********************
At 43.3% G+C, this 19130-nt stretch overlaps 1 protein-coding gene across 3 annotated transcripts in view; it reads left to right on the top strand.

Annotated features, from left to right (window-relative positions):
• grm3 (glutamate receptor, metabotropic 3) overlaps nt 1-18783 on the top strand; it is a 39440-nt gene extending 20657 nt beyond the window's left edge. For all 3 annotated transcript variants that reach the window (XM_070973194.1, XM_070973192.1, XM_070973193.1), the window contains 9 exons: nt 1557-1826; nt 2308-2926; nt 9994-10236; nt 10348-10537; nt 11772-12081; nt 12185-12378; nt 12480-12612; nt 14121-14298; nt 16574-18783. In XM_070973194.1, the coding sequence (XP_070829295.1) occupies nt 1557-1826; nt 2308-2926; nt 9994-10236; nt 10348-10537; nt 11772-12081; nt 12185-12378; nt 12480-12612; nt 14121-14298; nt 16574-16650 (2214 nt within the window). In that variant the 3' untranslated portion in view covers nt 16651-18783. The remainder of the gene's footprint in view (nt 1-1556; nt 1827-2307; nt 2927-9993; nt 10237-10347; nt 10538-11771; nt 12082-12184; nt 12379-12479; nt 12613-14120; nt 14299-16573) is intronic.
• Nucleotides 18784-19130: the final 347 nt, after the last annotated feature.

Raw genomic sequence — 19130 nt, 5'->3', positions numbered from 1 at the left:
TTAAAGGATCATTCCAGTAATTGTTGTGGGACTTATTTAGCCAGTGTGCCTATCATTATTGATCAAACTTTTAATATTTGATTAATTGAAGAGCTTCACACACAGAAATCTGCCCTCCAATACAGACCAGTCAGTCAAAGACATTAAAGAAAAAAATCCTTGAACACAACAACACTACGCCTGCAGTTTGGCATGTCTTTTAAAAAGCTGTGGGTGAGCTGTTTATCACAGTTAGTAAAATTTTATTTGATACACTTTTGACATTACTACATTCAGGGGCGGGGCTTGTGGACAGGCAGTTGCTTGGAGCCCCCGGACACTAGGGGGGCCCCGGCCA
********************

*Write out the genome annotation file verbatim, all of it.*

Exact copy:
At 43.3% G+C, this 19130-nt stretch overlaps 1 protein-coding gene across 3 annotated transcripts in view; it reads left to right on the top strand.

Annotated features, from left to right (window-relative positions):
• grm3 (glutamate receptor, metabotropic 3) overlaps nt 1-18783 on the top strand; it is a 39440-nt gene extending 20657 nt beyond the window's left edge. For all 3 annotated transcript variants that reach the window (XM_070973194.1, XM_070973192.1, XM_070973193.1), the window contains 9 exons: nt 1557-1826; nt 2308-2926; nt 9994-10236; nt 10348-10537; nt 11772-12081; nt 12185-12378; nt 12480-12612; nt 14121-14298; nt 16574-18783. In XM_070973194.1, the coding sequence (XP_070829295.1) occupies nt 1557-1826; nt 2308-2926; nt 9994-10236; nt 10348-10537; nt 11772-12081; nt 12185-12378; nt 12480-12612; nt 14121-14298; nt 16574-16650 (2214 nt within the window). In that variant the 3' untranslated portion in view covers nt 16651-18783. The remainder of the gene's footprint in view (nt 1-1556; nt 1827-2307; nt 2927-9993; nt 10237-10347; nt 10538-11771; nt 12082-12184; nt 12379-12479; nt 12613-14120; nt 14299-16573) is intronic.
• Nucleotides 18784-19130: the final 347 nt, after the last annotated feature.

Raw genomic sequence — 19130 nt, 5'->3', positions numbered from 1 at the left:
TTAAAGGATCATTCCAGTAATTGTTGTGGGACTTATTTAGCCAGTGTGCCTATCATTATTGATCAAACTTTTAATATTTGATTAATTGAAGAGCTTCACACACAGAAATCTGCCCTCCAATACAGACCAGTCAGTCAAAGACATTAAAGAAAAAAATCCTTGAACACAACAACACTACGCCTGCAGTTTGGCATGTCTTTTAAAAAGCTGTGGGTGAGCTGTTTATCACAGTTAGTAAAATTTTATTTGATACACTTTTGACATTACTACATTCAGGGGCGGGGCTTGTGGACAGGCAGTTGCTTGGAGCCCCCGGACACTAGGGGGGCCCCGGCCA